“Midge is a woman finding a voice that she didn’t know she had and that’s something everybody can relate to,” Brosnahan says. “We all hope that we get the opportunity to reinvent ourselves as we grow older, to take new paths and try new things. Midge is someone who lived in a bubble and she’s experienced some things anew for the first time and that’s both inspiring and probably frustrating. She’s a little bit naïve. She felt [that] having children was the only thing she could aspire to and I don’t think she was aware it wasn’t until her world opened up.”

Brosnahan has certainly reinvented herself over the years, toying with the idea of several professions (doctor, psychiatrist) while growing up, playing sports (wrestling, lacrosse) and delving into the world of Harry Potter like so many young adults before her. Acting was the thing that stuck, and it has transformed her into the happy workaholic she is today.

Indeed, she doesn’t seem to mind banking 14-to-15-hour days for half the year on Maisel while filling her spare time with feature films like the upcoming Ironbark or producing potential projects. Where she does hesitate is in talking about her personal life, especially when it comes to her rumoured marriage to former Manhattan co-star Jason Ralph. For Brosnahan, when the focus isn’t on the work, the work suffers.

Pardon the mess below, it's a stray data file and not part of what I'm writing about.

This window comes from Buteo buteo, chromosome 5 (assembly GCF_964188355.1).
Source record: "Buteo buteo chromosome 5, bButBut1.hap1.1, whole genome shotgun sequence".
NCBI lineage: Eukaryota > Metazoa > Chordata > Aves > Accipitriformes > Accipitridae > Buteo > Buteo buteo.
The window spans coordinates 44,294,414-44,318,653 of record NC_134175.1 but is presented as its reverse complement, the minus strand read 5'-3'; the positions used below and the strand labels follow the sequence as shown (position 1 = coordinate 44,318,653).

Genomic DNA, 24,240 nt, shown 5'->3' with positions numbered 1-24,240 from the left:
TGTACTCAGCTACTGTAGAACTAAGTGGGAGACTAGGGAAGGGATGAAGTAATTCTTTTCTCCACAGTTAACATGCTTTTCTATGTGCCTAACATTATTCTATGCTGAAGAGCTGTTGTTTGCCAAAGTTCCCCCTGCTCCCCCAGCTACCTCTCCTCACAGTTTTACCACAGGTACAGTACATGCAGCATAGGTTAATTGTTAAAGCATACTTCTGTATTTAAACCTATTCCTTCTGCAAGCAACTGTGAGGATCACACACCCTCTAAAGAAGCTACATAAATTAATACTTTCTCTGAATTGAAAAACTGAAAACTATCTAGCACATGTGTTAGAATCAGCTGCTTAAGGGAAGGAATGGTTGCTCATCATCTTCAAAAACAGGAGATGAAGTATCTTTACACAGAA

But focus clearly pays off. The two Golden Globes and an Emmy under Midge’s custom-fitted skirt really are adornments for Brosnahan. As she tucks her second Globe (right beside the first) on the shelf above her toilet in her New York City apartment, it’s research as usual for the actor. She still devours stories of female legends like Phyllis Diller, Jean Carol, Carol Burnett and Joan Rivers, but she has also become a regular on the stand-up scene, where she bestows lavish laughs from the audience on anyone brave enough to climb onstage. That’s because even though Brosnahan is an award-winning pretend stand-up comedian, she’s not prepping to do the real thing anytime soon.

“I can’t imagine anything braver and I am not that brave,” she says. “We discussed it very briefly early on. Amy had said, when we were in rehearsals, that she would write something for me and shove me out on the stage. I ran the other way — as fast as I possibly could.” Right onto the red carpet and into a future in lights.

By Amber Dowling – *This article originally appeared in INSIGHT: The Art of Living | Spring 2019

Photography courtesy of: Emma McIntyre/BAFTA LA/ Contour by Getty Images